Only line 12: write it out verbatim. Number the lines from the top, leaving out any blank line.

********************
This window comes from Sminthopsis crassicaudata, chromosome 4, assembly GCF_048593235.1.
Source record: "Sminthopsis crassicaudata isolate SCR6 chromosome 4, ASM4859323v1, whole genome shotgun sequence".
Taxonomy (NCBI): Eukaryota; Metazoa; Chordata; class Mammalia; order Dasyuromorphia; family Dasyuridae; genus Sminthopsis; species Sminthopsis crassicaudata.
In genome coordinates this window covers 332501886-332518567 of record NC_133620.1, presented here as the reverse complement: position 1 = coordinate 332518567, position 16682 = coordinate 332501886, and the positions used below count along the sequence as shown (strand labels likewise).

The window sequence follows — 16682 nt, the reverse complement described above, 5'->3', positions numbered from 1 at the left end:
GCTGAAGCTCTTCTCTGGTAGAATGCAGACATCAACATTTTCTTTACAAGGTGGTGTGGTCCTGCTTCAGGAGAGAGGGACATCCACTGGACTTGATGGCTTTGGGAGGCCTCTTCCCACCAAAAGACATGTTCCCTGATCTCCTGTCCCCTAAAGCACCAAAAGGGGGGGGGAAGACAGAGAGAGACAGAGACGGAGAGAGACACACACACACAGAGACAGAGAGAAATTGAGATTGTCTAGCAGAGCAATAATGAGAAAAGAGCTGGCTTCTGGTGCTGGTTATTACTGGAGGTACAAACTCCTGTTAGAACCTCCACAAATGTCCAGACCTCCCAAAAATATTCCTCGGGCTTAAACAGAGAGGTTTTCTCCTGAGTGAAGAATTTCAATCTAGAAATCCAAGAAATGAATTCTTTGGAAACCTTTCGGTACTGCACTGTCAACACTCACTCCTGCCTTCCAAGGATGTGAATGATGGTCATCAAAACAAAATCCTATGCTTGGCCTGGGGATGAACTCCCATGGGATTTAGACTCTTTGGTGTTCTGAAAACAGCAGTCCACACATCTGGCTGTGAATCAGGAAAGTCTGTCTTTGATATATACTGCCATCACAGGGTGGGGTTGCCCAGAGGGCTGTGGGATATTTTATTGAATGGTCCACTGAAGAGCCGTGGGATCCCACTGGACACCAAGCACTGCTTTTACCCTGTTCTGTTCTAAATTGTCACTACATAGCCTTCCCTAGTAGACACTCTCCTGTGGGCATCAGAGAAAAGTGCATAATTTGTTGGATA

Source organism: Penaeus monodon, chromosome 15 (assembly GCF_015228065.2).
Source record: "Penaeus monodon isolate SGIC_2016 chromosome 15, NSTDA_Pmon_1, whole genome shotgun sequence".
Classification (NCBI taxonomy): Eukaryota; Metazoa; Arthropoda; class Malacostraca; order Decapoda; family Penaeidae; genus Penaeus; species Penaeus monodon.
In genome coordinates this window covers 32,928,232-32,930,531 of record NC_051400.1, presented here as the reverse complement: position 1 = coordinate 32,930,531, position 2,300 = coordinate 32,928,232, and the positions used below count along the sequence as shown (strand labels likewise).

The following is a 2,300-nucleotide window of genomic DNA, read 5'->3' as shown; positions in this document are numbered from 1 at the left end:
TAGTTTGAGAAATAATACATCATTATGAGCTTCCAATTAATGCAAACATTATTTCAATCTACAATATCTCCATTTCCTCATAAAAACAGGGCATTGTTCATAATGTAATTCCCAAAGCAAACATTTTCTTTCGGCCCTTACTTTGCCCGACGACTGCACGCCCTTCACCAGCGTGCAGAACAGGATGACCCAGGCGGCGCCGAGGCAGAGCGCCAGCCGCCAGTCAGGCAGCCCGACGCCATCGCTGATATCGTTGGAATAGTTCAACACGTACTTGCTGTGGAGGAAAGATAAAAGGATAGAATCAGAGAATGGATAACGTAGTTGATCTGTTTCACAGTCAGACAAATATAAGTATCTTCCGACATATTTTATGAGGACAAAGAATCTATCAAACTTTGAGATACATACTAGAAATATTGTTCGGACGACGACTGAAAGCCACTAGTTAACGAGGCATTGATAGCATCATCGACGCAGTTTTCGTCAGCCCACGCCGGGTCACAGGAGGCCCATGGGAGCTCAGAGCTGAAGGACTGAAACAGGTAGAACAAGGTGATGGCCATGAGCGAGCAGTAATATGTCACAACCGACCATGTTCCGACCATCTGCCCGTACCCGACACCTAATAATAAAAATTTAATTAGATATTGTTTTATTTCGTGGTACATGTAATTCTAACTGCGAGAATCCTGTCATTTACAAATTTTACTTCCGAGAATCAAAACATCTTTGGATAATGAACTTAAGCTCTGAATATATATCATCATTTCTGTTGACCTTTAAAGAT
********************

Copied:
TAGTTTGAGAAATAATACATCATTATGAGCTTCCAATTAATGCAAACATTATTTCAATCTACAATATCTCCATTTCCTCATAAAAACAGGGCATTGTTCATAATGTAATTCCCAAAGCAAACATTTTCTTTCGGCCCTTACTTTGCCCGACGACTGCACGCCCTTCACCAGCGTGCAGAACAGGATGACCCAGGCGGCGCCGAGGCAGAGCGCCAGCCGCCAGTCAGGCAGCCCGACGCCATCGCTGATATCGTTGGAATAGTTCAACACGTACTTGCTGTGGAGGAAAGATAAAAGGATAGAATCAGAGAATGGATAACGTAGTTGATCTGTTTCACAGTCAGACAAATATAAGTATCTTCCGACATATTTTATGAGGACAAAGAATCTATCAAACTTTGAGATACATACTAGAAATATTGTTCGGACGACGACTGAAAGCCACTAGTTAACGAGGCATTGATAGCATCATCGACGCAGTTTTCGTCAGCCCACGCCGGGTCACAGGAGGCCCATGGGAGCTCAGAGCTGAAGGACTGAAACAGGTAGAACAAGGTGATGGCCATGAGCGAGCAGTAATATGTCACAACCGACCATGTTCCGACCATCTGCCCGTACCCGACACCTAATAATAAAAATTTAATTAGATATTGTTTTATTTCGTGGTACATGTAATTCTAACTGCGAGAATCCTGTCATTTACAAATTTTACTTCCGAGAATCAAAACATCTTTGGATAATGAACTTAAGCTCTGAATATATATCATCATTTCTGTTGACCTTTAAAGAT